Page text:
1st Edition

The Science of Equestrian Sports Theory, Practice and Performance of the Equestrian Rider

By Inga Wolframm Copyright 2014
    208 Pages
    by Routledge

    208 Pages
    by Routledge

    The Science of Equestrian Sports is a comprehensive study of the theory and practice of the equestrian rider in sport. While most scholarship to date has focused on the horse in competition, this is the first book to collate current data relating specifically to riders. It provides valuable insight into improving sporting performance and maintaining the safety of both the horse and the rider.

    Drawing on the latest scientific research, and covering every equestrian discipline from horseracing to eventing, the book systematically explores core subjects such as:

    • physiology of the rider
    • sport psychology in equestrian sport
    • preventing injury
    • biomechanics and kinematics
    • coaching equestrian sport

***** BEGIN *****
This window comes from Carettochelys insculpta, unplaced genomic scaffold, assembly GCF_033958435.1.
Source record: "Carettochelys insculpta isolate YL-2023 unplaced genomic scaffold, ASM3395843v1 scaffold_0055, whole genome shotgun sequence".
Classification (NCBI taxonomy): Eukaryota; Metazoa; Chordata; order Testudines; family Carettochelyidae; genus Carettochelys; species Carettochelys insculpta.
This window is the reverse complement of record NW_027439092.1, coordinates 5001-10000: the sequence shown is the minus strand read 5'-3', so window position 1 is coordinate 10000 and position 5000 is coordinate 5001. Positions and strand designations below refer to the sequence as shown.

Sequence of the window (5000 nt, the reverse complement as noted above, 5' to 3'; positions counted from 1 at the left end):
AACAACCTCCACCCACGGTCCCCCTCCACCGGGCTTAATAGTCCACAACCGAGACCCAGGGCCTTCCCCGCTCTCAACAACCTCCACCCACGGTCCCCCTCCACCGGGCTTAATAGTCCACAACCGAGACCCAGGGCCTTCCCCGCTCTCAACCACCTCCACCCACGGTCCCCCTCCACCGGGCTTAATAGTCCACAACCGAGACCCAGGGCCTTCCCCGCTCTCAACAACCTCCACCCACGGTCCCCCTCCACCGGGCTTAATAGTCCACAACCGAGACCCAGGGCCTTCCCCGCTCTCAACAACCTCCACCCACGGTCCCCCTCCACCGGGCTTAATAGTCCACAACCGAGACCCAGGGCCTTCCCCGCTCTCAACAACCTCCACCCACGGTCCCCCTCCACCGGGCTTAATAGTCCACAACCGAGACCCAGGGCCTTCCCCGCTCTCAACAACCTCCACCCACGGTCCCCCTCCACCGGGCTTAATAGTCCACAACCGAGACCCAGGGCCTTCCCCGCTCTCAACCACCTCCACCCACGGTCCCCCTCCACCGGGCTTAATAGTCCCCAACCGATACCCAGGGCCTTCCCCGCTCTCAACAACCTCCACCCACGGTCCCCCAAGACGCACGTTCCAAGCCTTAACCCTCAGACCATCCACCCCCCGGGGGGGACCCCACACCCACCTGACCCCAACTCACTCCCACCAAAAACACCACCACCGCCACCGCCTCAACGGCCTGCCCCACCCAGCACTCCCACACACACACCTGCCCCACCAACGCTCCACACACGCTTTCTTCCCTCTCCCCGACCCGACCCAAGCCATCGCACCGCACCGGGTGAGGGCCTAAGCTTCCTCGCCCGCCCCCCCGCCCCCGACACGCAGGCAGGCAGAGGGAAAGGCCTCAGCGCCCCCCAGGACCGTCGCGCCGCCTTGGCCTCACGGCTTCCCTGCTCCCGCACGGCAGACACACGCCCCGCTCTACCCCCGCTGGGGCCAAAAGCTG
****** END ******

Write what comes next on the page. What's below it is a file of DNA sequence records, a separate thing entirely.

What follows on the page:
This book is a holistic and scientific examination of the role of the rider in equine sports. It is essential reading for sport science students with an interest in equestrian sport and equitation. Furthermore, it will be an invaluable resource for instructors, coaches, sport psychologists, or physiologists working with equestrian athletes.

    Introduction  Chapter 1: Motor Control of the Rider: On moving and being moved  Chapter 2: Performance Physiology and Rider Fitness: Riders are athletes too!  Chapter 3: Sport Psychology in Equestrian Sport: merely mind games?  Chapter 4: Coaching Riders: From a different perspective  Chapter 5: Injuries in Equestrian Sport: Dealing with it or part of the deal?  Chapter 6: Horse-Human Interactions: Art or science?  In Conclusion: Quo Vadis, Equestrian Science?


    Inga Wolframm is a Senior Lecturer at the University of Applied Sciences Van Hall Larenstein, the Netherlands, an accredited sport psychologist and a Council member of the International Society for Equitation Science (ISES). Her research interests focus on psychological, physiological and social processes in the rider, including horse-rider interactions.